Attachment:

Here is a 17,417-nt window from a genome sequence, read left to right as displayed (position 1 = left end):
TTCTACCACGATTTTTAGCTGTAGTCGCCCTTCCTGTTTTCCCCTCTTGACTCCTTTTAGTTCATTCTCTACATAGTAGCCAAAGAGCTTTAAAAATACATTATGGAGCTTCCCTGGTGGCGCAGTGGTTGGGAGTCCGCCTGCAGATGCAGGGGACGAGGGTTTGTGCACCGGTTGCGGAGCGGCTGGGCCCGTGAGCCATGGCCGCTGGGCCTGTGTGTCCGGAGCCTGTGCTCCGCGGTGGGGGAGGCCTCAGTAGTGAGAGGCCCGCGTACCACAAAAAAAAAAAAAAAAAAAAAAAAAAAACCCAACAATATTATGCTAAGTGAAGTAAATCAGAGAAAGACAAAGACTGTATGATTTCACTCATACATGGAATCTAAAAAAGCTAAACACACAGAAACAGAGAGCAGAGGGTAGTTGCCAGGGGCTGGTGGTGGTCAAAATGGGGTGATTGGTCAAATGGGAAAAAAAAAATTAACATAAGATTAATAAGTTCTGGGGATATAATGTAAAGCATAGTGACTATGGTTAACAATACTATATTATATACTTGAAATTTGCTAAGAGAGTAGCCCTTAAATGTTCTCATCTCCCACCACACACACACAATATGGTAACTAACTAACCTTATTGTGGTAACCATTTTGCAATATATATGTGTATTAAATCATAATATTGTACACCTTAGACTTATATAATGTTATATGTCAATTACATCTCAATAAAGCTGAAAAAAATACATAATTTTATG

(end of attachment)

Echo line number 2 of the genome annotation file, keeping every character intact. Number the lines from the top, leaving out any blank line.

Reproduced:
TTCTACCACGATTTTTAGCTGTAGTCGCCCTTCCTGTTTTCCCCTCTTGACTCCTTTTAGTTCATTCTCTACATAGTAGCCAAAGAGCTTTAAAAATACATTATGGAGCTTCCCTGGTGGCGCAGTGGTTGGGAGTCCGCCTGCAGATGCAGGGGACGAGGGTTTGTGCACCGGTTGCGGAGCGGCTGGGCCCGTGAGCCATGGCCGCTGGGCCTGTGTGTCCGGAGCCTGTGCTCCGCGGTGGGGGAGGCCTCAGTAGTGAGAGGCCCGCGTACCACAAAAAAAAAAAAAAAAAAAAAAAAAAAACCCAACAATATTATGCTAAGTGAAGTAAATCAGAGAAAGACAAAGACTGTATGATTTCACTCATACATGGAATCTAAAAAAGCTAAACACACAGAAACAGAGAGCAGAGGGTAGTTGCCAGGGGCTGGTGGTGGTCAAAATGGGGTGATTGGTCAAATGGGAAAAAAAAAATTAACATAAGATTAATAAGTTCTGGGGATATAATGTAAAGCATAGTGACTATGGTTAACAATACTATATTATATACTTGAAATTTGCTAAGAGAGTAGCCCTTAAATGTTCTCATCTCCCACCACACACACACAATATGGTAACTAACTAACCTTATTGTGGTAACCATTTTGCAATATATATGTGTATTAAATCATAATATTGTACACCTTAGACTTATATAATGTTATATGTCAATTACATCTCAATAAAGCTGAAAAAAATACATAATTTTATG